Poet David Chester with ESRAmagazines on his delivery round

Photo: Avigail Chester

One bright Tuesday morning on completing the preliminaries,
Our postie starts the journey for ESRAmag deliveries.
It begins in heavy traffic that crawls much like a snail,
And after several buses, arrives at Gan Rashal.

Miracles are performed here, without any time’s squander,
But to find one’s region’s bundles requires a trifle longer.
The magazine bundles are banded up with rubber,
Each is properly labeled, to go to no one, other
Than your own sweaty postie, who is bound to carry
A big water bottle for the delivery rally.

The postie’s main tool is a large shopping trolley.
For to hand-carry bundles indeed would be folly.
But our streets still contain many curbs and obstructions
And rolling through them must involve interruptions.

When going up bus-steps the postie precedes,
But when going down them the trolley must lead. 
This rule seems so simple, now that it’s been stated,
But to learn it took an effort and the journey belated.

If the gap ‘twixt the step and the curb is so small
That no space remains for the trolley at all,
To lift the caboodle, arms fully extended,
Is the only alternative that’s recommended.

The business of sorting and the post-route are set
So at no point on tour there’d be cause to regret
That an address was omitted, with the need to go back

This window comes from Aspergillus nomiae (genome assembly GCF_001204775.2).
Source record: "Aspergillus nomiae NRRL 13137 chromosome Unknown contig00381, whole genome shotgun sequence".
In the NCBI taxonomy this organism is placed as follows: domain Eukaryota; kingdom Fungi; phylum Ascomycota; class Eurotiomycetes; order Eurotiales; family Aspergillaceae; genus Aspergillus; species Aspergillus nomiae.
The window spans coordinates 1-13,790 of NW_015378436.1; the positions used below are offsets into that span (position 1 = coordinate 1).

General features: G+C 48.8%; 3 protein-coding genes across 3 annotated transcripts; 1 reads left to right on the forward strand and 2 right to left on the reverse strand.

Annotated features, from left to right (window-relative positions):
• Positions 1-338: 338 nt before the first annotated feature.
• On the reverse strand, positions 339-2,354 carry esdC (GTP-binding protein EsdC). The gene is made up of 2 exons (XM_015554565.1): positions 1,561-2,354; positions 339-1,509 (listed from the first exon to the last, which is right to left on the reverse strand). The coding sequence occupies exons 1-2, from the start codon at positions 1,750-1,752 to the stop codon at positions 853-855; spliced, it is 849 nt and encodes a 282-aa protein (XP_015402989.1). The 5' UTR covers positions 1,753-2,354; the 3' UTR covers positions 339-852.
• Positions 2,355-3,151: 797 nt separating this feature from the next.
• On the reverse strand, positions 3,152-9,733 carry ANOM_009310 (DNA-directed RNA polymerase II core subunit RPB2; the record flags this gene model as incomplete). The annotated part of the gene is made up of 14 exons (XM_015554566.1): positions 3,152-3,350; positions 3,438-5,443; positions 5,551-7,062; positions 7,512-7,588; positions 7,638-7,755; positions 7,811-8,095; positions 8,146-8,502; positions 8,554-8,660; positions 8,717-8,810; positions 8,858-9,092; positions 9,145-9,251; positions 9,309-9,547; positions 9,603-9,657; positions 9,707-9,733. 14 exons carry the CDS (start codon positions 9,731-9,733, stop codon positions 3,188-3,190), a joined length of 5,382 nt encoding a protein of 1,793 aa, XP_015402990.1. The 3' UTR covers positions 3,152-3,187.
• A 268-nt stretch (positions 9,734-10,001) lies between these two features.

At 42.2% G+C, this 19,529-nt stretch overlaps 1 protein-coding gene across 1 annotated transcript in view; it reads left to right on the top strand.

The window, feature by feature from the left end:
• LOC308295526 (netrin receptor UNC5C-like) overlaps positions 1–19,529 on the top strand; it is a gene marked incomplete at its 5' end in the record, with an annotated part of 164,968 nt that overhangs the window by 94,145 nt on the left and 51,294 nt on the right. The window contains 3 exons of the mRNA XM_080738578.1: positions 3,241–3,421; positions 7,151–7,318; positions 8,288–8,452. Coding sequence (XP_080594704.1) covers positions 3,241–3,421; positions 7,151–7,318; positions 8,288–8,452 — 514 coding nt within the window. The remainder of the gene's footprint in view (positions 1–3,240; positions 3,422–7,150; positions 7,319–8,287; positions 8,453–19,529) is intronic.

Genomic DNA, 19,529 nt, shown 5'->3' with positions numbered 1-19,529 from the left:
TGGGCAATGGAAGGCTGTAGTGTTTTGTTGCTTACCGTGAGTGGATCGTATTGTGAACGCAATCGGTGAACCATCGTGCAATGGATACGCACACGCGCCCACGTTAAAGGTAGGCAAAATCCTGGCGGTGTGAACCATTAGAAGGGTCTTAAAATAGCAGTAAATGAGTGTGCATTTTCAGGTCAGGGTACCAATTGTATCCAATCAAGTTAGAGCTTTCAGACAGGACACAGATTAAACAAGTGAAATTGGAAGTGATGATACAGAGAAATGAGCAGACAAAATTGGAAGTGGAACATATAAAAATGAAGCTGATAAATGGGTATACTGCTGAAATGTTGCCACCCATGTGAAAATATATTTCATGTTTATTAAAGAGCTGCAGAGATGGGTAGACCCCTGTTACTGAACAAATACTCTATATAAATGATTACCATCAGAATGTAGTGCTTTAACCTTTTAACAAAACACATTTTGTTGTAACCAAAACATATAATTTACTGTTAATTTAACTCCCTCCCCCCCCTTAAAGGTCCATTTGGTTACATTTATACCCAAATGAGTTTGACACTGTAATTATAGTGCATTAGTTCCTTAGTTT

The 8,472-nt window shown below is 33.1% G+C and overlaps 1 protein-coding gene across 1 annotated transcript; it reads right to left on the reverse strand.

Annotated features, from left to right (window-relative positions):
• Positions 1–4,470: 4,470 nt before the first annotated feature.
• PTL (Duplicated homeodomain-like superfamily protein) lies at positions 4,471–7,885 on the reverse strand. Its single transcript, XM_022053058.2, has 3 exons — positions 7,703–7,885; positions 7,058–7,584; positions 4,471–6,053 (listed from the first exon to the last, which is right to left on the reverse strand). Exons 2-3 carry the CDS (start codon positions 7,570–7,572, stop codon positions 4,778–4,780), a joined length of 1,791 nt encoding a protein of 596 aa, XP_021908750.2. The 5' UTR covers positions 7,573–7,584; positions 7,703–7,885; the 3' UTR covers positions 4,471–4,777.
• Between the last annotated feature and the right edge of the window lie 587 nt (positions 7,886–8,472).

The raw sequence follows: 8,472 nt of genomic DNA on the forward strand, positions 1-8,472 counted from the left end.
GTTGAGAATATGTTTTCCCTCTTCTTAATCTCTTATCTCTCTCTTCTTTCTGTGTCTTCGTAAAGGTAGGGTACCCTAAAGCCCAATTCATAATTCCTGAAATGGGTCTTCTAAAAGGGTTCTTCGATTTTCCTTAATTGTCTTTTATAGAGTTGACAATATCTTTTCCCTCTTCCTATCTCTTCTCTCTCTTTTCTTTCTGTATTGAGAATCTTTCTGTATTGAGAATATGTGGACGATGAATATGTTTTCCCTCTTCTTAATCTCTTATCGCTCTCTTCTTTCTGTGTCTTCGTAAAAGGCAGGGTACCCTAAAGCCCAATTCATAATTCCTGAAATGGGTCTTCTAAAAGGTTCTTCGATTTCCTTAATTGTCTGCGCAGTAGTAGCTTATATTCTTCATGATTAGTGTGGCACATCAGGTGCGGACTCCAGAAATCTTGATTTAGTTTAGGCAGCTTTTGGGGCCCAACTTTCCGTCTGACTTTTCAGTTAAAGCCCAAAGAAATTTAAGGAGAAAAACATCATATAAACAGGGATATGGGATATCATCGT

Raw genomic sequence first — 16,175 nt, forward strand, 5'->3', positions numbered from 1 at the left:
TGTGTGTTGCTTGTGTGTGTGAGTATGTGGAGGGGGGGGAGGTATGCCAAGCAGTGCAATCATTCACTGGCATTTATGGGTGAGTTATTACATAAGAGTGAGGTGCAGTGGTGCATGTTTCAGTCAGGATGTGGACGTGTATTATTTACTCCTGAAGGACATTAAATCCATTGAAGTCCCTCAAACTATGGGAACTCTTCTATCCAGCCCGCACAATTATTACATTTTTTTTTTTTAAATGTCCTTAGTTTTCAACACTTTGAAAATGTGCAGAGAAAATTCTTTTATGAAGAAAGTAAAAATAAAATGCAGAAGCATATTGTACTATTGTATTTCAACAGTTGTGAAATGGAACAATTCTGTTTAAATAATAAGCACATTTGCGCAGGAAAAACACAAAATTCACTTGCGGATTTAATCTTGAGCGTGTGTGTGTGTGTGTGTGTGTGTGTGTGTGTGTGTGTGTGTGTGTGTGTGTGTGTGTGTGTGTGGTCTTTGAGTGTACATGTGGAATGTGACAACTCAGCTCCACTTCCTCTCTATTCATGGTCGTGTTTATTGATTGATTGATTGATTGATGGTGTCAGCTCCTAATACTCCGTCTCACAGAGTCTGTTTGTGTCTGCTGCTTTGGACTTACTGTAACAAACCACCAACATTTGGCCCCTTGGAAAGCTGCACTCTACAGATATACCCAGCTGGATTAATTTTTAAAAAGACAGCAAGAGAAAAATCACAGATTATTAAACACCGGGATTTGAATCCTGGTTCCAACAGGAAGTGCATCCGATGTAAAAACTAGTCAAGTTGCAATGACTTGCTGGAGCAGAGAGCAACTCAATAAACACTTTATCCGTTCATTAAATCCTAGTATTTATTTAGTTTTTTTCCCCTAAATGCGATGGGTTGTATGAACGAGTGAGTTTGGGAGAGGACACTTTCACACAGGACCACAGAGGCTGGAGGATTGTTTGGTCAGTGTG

On the journey, so carefully planned for attack.

Of course, there are times when additional members
Spoil the old route and one has to remember
To place the new residence inside the long list
And ensure that its letter-box will not be missed.

If a post-box could speak it would say “fill me quick”.
“Push aside other letters by any mean trick,
And ensure that your recently great contribution
Will enliven my owner and his constitution.”

Some slots are so small that the mag requires folding,
And enwrap other contents that the box may be holding.
But, since the delivery has to be done
It’s no use complaining, and sometimes it’s fun
When a big empty box takes the mag with a “plop”
And the postie can feel he has done a good job.

If you find this to be an indifferent ode,
It was written for one who supplies your abode.

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About the author

David Chester

David Chester came to live in Israel in 1963, from London, England. During his long career as an engineer he was with Israel Aircraft Industries. He was partly responsible for the preliminary desig...

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